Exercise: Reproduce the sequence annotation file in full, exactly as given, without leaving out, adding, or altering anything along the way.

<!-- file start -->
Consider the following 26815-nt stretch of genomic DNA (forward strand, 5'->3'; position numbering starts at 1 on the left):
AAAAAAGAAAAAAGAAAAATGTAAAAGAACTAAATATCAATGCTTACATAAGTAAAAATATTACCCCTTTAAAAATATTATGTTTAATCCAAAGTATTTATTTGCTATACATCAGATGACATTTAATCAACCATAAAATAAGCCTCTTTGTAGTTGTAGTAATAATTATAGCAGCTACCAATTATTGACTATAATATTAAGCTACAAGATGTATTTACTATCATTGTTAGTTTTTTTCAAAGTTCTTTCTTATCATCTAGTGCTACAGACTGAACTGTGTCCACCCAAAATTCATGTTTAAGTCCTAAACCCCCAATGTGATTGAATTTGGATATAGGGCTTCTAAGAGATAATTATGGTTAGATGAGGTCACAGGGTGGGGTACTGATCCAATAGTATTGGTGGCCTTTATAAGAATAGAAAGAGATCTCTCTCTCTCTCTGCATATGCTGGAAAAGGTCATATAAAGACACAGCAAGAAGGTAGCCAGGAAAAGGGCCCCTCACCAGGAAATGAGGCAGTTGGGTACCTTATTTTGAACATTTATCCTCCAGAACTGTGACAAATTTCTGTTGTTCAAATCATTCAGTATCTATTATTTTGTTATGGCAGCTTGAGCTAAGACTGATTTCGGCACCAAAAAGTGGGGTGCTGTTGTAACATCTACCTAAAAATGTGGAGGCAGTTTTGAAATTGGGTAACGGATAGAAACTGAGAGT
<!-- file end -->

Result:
Consider the following 26815-nt stretch of genomic DNA (forward strand, 5'->3'; position numbering starts at 1 on the left):
AAAAAAGAAAAAAGAAAAATGTAAAAGAACTAAATATCAATGCTTACATAAGTAAAAATATTACCCCTTTAAAAATATTATGTTTAATCCAAAGTATTTATTTGCTATACATCAGATGACATTTAATCAACCATAAAATAAGCCTCTTTGTAGTTGTAGTAATAATTATAGCAGCTACCAATTATTGACTATAATATTAAGCTACAAGATGTATTTACTATCATTGTTAGTTTTTTTCAAAGTTCTTTCTTATCATCTAGTGCTACAGACTGAACTGTGTCCACCCAAAATTCATGTTTAAGTCCTAAACCCCCAATGTGATTGAATTTGGATATAGGGCTTCTAAGAGATAATTATGGTTAGATGAGGTCACAGGGTGGGGTACTGATCCAATAGTATTGGTGGCCTTTATAAGAATAGAAAGAGATCTCTCTCTCTCTCTGCATATGCTGGAAAAGGTCATATAAAGACACAGCAAGAAGGTAGCCAGGAAAAGGGCCCCTCACCAGGAAATGAGGCAGTTGGGTACCTTATTTTGAACATTTATCCTCCAGAACTGTGACAAATTTCTGTTGTTCAAATCATTCAGTATCTATTATTTTGTTATGGCAGCTTGAGCTAAGACTGATTTCGGCACCAAAAAGTGGGGTGCTGTTGTAACATCTACCTAAAAATGTGGAGGCAGTTTTGAAATTGGGTAACGGATAGAAACTGAGAGT